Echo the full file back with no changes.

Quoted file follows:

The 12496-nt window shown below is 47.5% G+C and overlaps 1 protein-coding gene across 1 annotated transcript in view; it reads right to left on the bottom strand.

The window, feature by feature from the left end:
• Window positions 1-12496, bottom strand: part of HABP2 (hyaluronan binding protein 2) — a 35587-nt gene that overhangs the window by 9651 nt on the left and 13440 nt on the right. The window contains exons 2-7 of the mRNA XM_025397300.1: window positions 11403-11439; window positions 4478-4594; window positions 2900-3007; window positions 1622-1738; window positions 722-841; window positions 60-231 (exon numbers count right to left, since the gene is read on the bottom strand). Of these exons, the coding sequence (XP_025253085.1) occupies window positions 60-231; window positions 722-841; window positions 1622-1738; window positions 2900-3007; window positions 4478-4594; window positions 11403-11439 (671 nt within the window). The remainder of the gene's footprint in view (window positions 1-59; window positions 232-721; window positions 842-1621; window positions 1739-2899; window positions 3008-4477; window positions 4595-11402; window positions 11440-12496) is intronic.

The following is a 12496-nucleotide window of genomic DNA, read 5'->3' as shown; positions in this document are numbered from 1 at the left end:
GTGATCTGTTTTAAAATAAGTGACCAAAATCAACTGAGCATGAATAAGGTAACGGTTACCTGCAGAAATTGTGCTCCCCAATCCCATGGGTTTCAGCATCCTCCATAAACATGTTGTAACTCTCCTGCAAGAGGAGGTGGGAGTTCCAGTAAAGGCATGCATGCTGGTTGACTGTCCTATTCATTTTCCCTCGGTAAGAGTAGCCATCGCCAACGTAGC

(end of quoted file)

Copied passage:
The 12496-nt window shown below is 47.5% G+C and overlaps 1 protein-coding gene across 1 annotated transcript in view; it reads right to left on the bottom strand.

The window, feature by feature from the left end:
• Window positions 1-12496, bottom strand: part of HABP2 (hyaluronan binding protein 2) — a 35587-nt gene that overhangs the window by 9651 nt on the left and 13440 nt on the right. The window contains exons 2-7 of the mRNA XM_025397300.1: window positions 11403-11439; window positions 4478-4594; window positions 2900-3007; window positions 1622-1738; window positions 722-841; window positions 60-231 (exon numbers count right to left, since the gene is read on the bottom strand). Of these exons, the coding sequence (XP_025253085.1) occupies window positions 60-231; window positions 722-841; window positions 1622-1738; window positions 2900-3007; window positions 4478-4594; window positions 11403-11439 (671 nt within the window). The remainder of the gene's footprint in view (window positions 1-59; window positions 232-721; window positions 842-1621; window positions 1739-2899; window positions 3008-4477; window positions 4595-11402; window positions 11440-12496) is intronic.

The following is a 12496-nucleotide window of genomic DNA, read 5'->3' as shown; positions in this document are numbered from 1 at the left end:
GTGATCTGTTTTAAAATAAGTGACCAAAATCAACTGAGCATGAATAAGGTAACGGTTACCTGCAGAAATTGTGCTCCCCAATCCCATGGGTTTCAGCATCCTCCATAAACATGTTGTAACTCTCCTGCAAGAGGAGGTGGGAGTTCCAGTAAAGGCATGCATGCTGGTTGACTGTCCTATTCATTTTCCCTCGGTAAGAGTAGCCATCGCCAACGTAGC